Schenker Y, White DB, Crowley-Matoka M, Dohan D, Tiver GA, Arnold RM (2013) “It hurts to know…and it helps”: exploring how surrogates in the ICU cope with prognostic information. J Palliat Med 16(3):243–249CrossRefPubMedPubMedCentralGoogle Scholar
  28. 28.
    Kuhn G, Goldberg R, Compton S (2009) Tolerance for uncertainty, burnout, and satisfaction with the career of emergency medicine. Ann Emerg Med 54(1):106–113. e106CrossRefPubMedGoogle Scholar
  29. 29.
    Feudtner C, Kang TI, Hexem KR, Friedrichsdorf SJ, Osenga K, Siden H, Friebert SE, Hays RM, Dussel V, Wolfe J (2011) Pediatric palliative care patients: a prospective multicenter cohort study. Pediatrics 127(6):1094–1101. CrossRefPubMedGoogle Scholar
  30. 30.
    Clarke J, Quin S (2007) Professional carers’ experiences of providing a pediatric palliative care service in Ireland. Qual Health Res 17(9):1219–1231CrossRefPubMedGoogle Scholar
  31. 31.
    Foley KM, Gelband HG (2001) Improving palliative care for cancer. National Academies Press, Washington, DCGoogle Scholar
  32. 32.
    Kabat-Zinn J (1982) An outpatient program in behavioral medicine for chronic pain patients based on the practice of mindfulness meditation: theoretical considerations and preliminary results. Gen Hosp Psychiatry 4(1):33–47CrossRefPubMedGoogle Scholar
  33. 33.
    Altschuler A, Rosenbaum E, Gordon P, Canales S, Avins AL (2012) Audio recordings of mindfulness-based stress reduction training to improve cancer patients’ mood and quality of life—a pilot feasibility study. Support Care Cancer 20(6):1291–1297. CrossRefPubMedGoogle Scholar
  34. 34.
    Fortney L, Luchterhand C, Zakletskaia L, Zgierska A, Rakel D (2013) Abbreviated mindfulness intervention for job satisfaction, quality of life, and compassion in primary care clinicians: a pilot study. Ann Fam Med 11(5):412–420. CrossRefPubMedPubMedCentralGoogle Scholar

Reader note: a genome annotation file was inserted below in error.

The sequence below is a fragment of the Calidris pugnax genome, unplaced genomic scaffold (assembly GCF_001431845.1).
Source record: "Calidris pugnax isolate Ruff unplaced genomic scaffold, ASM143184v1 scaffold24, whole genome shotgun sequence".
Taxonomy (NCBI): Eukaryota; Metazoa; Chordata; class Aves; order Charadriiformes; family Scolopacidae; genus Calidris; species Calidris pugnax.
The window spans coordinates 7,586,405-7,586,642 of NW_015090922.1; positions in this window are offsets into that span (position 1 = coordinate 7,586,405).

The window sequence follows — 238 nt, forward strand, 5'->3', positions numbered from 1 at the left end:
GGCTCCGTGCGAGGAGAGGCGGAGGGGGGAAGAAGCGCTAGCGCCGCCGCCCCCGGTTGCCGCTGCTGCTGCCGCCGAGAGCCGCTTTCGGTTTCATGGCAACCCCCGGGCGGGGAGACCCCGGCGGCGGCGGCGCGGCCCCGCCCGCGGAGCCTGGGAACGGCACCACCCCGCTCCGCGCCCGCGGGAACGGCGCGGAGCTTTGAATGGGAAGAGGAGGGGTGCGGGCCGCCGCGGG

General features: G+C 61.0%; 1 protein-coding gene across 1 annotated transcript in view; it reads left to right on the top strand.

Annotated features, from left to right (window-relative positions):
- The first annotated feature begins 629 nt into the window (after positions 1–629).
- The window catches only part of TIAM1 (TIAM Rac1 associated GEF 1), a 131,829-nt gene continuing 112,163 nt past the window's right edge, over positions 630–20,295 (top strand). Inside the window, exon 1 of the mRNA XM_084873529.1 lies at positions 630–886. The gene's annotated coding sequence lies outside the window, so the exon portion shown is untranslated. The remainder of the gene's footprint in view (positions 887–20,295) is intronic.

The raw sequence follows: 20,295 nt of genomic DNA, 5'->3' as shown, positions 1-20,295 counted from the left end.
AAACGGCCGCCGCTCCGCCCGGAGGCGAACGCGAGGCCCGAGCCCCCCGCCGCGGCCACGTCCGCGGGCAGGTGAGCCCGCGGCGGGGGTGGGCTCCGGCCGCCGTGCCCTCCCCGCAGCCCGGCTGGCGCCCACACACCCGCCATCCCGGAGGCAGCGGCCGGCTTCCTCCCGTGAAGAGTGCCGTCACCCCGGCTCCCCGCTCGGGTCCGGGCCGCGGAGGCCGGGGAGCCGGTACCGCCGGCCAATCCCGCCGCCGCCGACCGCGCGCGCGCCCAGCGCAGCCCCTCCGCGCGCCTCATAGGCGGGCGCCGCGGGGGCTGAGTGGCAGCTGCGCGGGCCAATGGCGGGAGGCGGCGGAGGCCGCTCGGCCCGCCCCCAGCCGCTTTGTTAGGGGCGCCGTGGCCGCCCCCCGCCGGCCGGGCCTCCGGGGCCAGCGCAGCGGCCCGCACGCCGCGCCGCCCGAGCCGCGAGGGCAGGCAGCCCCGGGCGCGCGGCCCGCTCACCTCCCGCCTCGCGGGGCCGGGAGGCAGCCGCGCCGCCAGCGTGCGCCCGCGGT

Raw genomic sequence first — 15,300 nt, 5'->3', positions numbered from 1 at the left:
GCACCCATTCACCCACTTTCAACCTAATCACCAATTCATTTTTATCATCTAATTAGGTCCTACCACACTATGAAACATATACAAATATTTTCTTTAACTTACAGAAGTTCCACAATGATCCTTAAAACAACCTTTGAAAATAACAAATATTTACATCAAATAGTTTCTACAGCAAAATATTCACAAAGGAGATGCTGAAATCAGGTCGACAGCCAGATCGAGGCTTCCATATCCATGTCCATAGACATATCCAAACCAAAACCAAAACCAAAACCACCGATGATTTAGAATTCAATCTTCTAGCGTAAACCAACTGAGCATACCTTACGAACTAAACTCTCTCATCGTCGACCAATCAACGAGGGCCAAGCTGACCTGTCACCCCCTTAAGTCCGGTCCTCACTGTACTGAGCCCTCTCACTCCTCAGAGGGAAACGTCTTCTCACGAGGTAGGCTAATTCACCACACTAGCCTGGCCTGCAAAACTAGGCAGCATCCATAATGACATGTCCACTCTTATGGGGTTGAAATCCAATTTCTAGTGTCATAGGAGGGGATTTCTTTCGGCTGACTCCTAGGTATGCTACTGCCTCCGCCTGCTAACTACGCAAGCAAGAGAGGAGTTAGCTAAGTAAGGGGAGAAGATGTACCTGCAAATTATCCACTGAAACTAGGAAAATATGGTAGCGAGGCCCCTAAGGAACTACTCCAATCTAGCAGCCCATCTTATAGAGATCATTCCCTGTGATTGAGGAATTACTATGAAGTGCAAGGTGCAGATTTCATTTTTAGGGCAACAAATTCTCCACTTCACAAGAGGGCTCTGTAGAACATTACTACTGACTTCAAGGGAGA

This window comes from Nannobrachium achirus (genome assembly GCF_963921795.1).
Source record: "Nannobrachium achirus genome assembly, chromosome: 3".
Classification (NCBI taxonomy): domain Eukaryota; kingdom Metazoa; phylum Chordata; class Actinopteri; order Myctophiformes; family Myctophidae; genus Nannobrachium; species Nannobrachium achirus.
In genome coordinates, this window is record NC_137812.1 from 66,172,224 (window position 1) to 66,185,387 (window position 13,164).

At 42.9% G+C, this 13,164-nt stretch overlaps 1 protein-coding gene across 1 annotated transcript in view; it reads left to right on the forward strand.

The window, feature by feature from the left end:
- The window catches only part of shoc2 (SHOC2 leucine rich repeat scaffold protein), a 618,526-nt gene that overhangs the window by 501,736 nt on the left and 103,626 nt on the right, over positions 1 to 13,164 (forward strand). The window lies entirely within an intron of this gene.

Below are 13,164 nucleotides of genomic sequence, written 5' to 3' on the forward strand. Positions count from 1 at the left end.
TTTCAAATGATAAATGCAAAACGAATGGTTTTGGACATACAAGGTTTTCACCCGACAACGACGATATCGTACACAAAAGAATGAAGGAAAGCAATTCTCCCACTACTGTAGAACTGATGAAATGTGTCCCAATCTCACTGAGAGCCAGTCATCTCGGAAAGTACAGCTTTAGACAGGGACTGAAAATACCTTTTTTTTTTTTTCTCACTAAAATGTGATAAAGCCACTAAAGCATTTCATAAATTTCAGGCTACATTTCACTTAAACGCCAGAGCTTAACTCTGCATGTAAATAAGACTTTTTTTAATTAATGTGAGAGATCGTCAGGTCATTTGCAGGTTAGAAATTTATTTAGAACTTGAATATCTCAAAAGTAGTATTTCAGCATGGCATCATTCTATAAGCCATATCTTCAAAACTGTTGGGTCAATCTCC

35. 35.
    Beck AT (2005) The current state of cognitive therapy: a 40-year retrospective. Arch Gen Psychiatry 62(9):953–959. CrossRefPubMedGoogle Scholar
  36. 36.
    Glassman LH, Forman EM, Herbert JD, Bradley LE, Foster EE, Izzetoglu M, Ruocco AC (2016) The effects of a brief acceptance-based behavioral treatment versus traditional cognitive-behavioral treatment for public speaking anxiety: an exploratory trial examining differential effects on performance and neurophysiology. Behav Modif 40:748–776. CrossRefPubMedGoogle Scholar
  37. 37.
    Larsson A, Hooper N, Osborne LA, Bennett P, McHugh L (2015) Using brief cognitive restructuring and cognitive defusion techniques to cope with negative thoughts. Behav Modif 40:452–482. CrossRefPubMedGoogle Scholar
  38. 38.
    Jackson VA, Mack J, Matsuyama R, Lakoma MD, Sullivan AM, Arnold RM, Weeks JC, Block SD (2008) A qualitative study of oncologists’ approaches to end-of-life care. J Palliat Med 11(6):893–906CrossRefPubMedPubMedCentralGoogle Scholar
  39. 39.
    Klarare A, Hagelin CL, Furst CJ, Fossum B (2013) Team interactions in specialized palliative care teams: a qualitative study. J Palliat Med 16(9):1062–1069. CrossRefPubMedGoogle Scholar
  40. 40.
    O’Connor M, Fisher C (2011) Exploring the dynamics of interdisciplinary palliative care teams in providing psychosocial care: “Everybody thinks that everybody can do it and they can’t”. J Palliat Med 14(2):191–196. CrossRefPubMedGoogle Scholar
  41. 41.
    Anderson W, Donesky D, Joseph D, Sumser B, Reid T (2016) Interprofessional training in palliative care communication handout. University of California Regents, CaliforniaGoogle Scholar
  42. 42.
    Amador S, Goodman C, Mathie E, Nicholson C (2016) Evaluation of an organisational intervention to promote integrated working between health services and care homes in the delivery of end-of-life care for people with dementia: understanding the change process using a social identity approach. Int J Integr Care 16(2):14. CrossRefPubMedPubMedCentralGoogle Scholar

Copyright information

© Springer-Verlag GmbH Germany, part of Springer Nature 2018

Authors and Affiliations

  • Douglas L. Hill
    • 1
  • Jennifer K. Walter
    • 1
  • Jessica A. Casas
    • 2
  • Concetta DiDomenico
    • 1
  • Julia E. Szymczak
    • 3
  • Chris Feudtner
    • 1
  1. 1.Roberts Center for Pediatric ResearchThe Children’s Hospital of PhiladelphiaPhiladelphiaUSA
  2. 2.Texas Children’s HospitalHoustonUSA
  3. 3.Perelman School of MedicineUniversity of PennsylvaniaPhiladelphiaUSA

Personalised recommendations